Hurricane, Utah was first settled in 1896, and received its name after a whirlwind blew the top off a buggy in which Erastus Snow was riding. Snow exclaimed, “Well, that was a Hurricane. We’ll name this ‘Hurricane Hill’.”
Hurricane, which is pronounced “Her-ah-kun” by local residents (mimicking the accent of early Liverpudlian settlers), is in eastern Washington County.
Situated on Utah State Route 9, Hurricane lies between Interstate 15 and Zion National Park, and as a result has numerous motels, restaurants and other commercial establishments that serve a portion of the millions of tourists that visit Zion National Park each year.
The above info is from Wikipedia.
Quail Creek State Park and Sand Hollow State Park are minutes away from the spot in which I took this image.
I used a Canon 24-105MM F4 L Lens at 105mm, F6.7, for 30 seconds at ISO 100 on my EOS R5 mirrorless camera.
Except for that tiny balloon-shaped light that reads Legacy Park Washington County this is a single exposure. The Legacy Park light was overpowering and several stops brighter than anything else because it was not moving.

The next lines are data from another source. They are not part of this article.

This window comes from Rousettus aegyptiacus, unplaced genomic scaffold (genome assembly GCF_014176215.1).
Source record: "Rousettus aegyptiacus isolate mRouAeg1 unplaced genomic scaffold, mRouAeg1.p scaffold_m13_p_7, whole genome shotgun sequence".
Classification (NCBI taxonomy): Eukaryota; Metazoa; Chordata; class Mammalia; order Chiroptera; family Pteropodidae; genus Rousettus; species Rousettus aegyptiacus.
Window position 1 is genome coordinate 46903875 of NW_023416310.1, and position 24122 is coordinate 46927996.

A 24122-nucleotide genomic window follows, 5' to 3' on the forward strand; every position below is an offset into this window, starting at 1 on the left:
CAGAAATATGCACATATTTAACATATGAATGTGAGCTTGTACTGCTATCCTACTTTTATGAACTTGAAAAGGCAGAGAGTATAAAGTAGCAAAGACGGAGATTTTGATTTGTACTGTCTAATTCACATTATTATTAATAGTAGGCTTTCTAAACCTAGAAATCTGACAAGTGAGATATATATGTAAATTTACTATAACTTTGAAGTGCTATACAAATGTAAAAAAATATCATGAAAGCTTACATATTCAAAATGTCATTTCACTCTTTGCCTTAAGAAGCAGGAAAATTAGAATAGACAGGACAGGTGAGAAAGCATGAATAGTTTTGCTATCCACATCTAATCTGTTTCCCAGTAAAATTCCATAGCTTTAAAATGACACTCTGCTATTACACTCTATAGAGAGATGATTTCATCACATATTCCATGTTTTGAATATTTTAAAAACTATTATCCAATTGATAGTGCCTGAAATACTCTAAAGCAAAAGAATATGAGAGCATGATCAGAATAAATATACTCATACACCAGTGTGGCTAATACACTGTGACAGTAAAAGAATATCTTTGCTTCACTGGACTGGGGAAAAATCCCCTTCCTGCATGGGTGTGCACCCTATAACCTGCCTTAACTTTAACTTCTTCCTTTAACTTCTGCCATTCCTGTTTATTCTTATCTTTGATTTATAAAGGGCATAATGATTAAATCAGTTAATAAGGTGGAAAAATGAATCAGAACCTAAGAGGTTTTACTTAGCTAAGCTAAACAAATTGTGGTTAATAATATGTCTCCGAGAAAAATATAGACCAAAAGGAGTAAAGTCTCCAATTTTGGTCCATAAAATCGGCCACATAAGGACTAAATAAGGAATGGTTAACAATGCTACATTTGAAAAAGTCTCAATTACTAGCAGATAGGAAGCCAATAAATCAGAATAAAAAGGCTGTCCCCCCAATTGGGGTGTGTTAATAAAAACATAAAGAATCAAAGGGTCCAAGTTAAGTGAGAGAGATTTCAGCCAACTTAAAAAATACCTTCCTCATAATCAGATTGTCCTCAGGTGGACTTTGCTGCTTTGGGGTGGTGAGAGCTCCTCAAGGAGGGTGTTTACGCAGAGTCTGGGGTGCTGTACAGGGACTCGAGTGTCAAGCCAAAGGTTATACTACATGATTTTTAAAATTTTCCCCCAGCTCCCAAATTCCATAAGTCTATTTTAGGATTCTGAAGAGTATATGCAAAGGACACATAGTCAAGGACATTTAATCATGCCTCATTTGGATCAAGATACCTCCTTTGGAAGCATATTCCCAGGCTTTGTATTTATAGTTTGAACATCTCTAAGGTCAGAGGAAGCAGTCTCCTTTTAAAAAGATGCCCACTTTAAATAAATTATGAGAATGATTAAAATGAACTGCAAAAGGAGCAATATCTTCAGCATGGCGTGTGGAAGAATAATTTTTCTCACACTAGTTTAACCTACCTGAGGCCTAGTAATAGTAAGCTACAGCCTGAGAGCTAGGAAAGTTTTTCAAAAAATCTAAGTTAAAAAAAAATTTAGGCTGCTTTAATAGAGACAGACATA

This shot is easier than it might look. The key is timing plus clouds.
There is about a 10-minute window that happens about 15 or 20 minutes after sunset in which city lights, car headlights, tail lights, the sky, and ambient light are all within the dynamic range of a single exposure. You need to pick a setting where the exposure is 30 seconds or longer to capture light trails like these.
Headlights are white to yellow and tail lights are generally red. There is so much traffic and light spillover from oncoming cars that the tail lights look orangish rather than red in many spots.
The orange horizontal light band at the traffic light is the road to Quail Creek State Park. The U-shaped road is Utah State Highway 9.
- Quail Creek State Park, Sunset Reflections From Overlook
- Quail Creek State Park, Mouth of Creek, Sunset Reflections
- Duck Dive at Sunset: Quail Creek State Park, Utah
Those interested in my equipment and recommendations can find it here: Mish’s Equipment List.
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5 thoughts on “Hurricane Valley Car Light Trails at Sunset”
nice shot, great colors, fluidity in light
Sweet! Red sky at night, sailor’s delight. Actually the band of light depicting the highway is reminiscent of hot steel being drawn in a mill.
Beautiful! Love it!
You picked a great spot to live and photograph!
Awesome, awesome, awesome… long exposure images are great. And the colors you captured are just gorgeous!
Here’s one I did in West Virginia a few years back. So much fun!
One of these years I’m going to have to go back out west again and do some more exploring with the camera. You’ve piqued my interest once more.